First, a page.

I have an HPE ML110 Gen10 server. It’s an excellent piece of hardware but does not “like” the LSI SAS card I want to use for FreeNAS. Every time it boots, I get a “red screen of death” because the LSI card is trying to load its ROM. Luckily I stumbled on a fix, and thought I would share it here.
HPE ML110 Gen 10 with TrueNAS
The ML110 is a really well-designed piece of hardware. It’s got an excellent board layout and a well-designed flow-through cooling setup with internal baffles. It would make one heck of a Windows server. But the built-in HPE Smart Array S100i SR Gen10 software RAID solution isn’t appropriate for an alternative operating system like FreeNAS (which will soon be renamed TrueNAS for some reason). I always prefer to use the well-supported LSI SAS 9207 PCIe adapter in “IT” mode, and this matches best practices from iXsystems too.
The problem is that the HPE server is just “too good” and doesn’t want to run random boot ROM code for both security and stability reasons. I don’t blame them – this is a server intended for use in supported configurations, not something to run random software on. But, being willing to forego support, I decided to press ahead!
I picked up a (Dell-branded) LSI SAS 9207-8i card off eBay and flashed it with the preferred p20 firmware in “IT” mode. This disables the RAID functions and essentially converts the LSI card into a rock-solid 8-channel SAS/SATA adapter.
Happily, HPE uses standard 4-port SAS cables with the built-in 4-drive cages in the ML110, so it’s literally plug-and-play from a connectivity perspective. I just disconnected the cable from the motherboard and plugged it into the LSI card. I will eventually buy a second drive cage if I want to add 4 more drives.
Erase LSI ROM For Use in HPE Servers
I was kind of pulling out my hair trying to figure out how to get the ML110 to boot reliably with the LSI card in it until I hit some threads online that suggested that it was the boot ROM that was causing the “red screen of death”. Then I discovered another thread pointing out that you could just delete the BIOS and it would work!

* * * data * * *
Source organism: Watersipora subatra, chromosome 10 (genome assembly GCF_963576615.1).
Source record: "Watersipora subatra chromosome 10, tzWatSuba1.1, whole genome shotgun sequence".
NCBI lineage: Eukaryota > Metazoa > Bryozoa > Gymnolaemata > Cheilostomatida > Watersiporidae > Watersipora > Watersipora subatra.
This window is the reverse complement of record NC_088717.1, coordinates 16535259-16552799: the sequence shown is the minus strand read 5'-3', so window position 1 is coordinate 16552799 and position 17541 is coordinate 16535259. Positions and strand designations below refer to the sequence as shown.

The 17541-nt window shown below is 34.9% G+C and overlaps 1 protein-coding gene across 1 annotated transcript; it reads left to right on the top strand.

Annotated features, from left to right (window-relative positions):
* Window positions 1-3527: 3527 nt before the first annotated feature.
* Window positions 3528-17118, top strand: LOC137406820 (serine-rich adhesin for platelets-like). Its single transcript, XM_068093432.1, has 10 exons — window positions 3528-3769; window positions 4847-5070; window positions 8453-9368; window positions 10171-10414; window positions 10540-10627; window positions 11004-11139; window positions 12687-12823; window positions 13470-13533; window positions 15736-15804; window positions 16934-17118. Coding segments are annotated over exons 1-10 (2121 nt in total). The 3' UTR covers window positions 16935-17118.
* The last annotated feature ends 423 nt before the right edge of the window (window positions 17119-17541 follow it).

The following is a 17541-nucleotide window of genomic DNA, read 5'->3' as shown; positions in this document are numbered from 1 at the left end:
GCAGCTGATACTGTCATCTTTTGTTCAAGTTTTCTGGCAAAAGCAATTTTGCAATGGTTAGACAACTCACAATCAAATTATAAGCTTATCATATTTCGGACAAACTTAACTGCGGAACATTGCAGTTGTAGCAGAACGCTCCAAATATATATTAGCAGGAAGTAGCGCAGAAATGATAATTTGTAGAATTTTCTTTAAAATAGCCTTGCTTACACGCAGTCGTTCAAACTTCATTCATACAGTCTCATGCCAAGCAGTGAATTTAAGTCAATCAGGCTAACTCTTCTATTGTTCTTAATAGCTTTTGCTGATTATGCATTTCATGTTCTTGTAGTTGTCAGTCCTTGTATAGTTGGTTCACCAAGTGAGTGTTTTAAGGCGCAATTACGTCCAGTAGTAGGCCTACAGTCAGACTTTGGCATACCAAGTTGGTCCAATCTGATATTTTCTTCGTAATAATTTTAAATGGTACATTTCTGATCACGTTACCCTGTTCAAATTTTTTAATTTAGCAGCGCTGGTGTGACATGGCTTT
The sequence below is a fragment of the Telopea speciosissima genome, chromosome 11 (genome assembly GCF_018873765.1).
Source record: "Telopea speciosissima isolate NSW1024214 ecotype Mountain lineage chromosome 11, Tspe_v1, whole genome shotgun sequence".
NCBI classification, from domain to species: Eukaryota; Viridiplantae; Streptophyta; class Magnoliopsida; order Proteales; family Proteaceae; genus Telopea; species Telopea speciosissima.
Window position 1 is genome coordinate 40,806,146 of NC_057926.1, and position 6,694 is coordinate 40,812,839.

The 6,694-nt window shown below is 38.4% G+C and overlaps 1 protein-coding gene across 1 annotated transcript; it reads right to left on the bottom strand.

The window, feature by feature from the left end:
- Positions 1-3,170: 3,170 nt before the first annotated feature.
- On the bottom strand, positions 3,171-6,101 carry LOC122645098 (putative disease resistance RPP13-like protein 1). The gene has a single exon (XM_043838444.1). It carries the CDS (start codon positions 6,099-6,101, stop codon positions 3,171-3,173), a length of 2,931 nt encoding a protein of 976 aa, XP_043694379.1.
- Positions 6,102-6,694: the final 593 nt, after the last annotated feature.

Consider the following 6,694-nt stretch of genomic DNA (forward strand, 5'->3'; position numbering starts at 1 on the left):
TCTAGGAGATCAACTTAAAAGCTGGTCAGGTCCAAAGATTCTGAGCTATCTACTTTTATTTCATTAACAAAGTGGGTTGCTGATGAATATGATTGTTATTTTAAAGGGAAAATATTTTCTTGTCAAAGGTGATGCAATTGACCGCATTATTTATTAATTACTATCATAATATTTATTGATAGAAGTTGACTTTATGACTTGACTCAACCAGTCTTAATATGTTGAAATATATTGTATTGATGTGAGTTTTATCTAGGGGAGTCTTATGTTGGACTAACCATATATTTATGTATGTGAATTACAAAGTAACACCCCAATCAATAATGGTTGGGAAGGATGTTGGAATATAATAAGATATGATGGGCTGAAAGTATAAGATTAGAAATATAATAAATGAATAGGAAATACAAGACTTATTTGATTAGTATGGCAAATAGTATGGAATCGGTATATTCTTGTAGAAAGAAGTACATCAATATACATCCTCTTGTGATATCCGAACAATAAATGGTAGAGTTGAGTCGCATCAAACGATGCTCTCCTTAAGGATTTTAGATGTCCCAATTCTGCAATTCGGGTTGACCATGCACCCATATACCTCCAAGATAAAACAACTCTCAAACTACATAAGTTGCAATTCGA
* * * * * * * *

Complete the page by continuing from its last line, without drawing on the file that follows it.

I pulled the LSI card from the ML110 and inserted it into another machine I had handy (a brand new AMD Ryzen 9 3900X as a matter of fact!) because of course it wouldn’t boot at all.
I mainly followed this post to get into an EFI shell so I could delete the BIOS.
apt install refind refind-install --usedefault /dev/sdx1 --alldrivers cd /mnt/refind-install mkdir EFI/tools sudo cp ~/Shell_Full.efi EFI/tools/shell.efi sudo cp ~/sas2flash.efi .
Note that you will have to use your USB drive’s proper path instead of “/dev/sdx1” and refund-install will mount the drive … somewhere. So go there instead of /mnt/refind-install. Also I am assuming you already grabbed Shell_Full.efi and sas2flash.efi and copied it to your home directory. And that you’re using Ubuntu or some similar kind of Linux.
Next step is to reboot the machine into EFI mode and run the shell. rEFInd found my shell.efi in EFI/tools and let me boot into that. Then I could remove the BIOS using sas2flash as discussed in this post:
mount fs0 fs0: sas2flash -list sas2flash -o -e 5 sas2flash -list
That last command confirmed that the BIOS was gone.
Then I reinstalled the card in my ML110 and booted it up perfectly. No issues at all!
I really like the HPE ML110 Gen10, but it’s probably best to run Windows Server on it. My home-built Supermicro server was much easier to get up and running with FreeNAS! But if you happen to have an ML110 (or another server that barfs on option ROM) now you know how to remove it. I hope this helped.
Jonathan Marianu says
Great tip. Thanks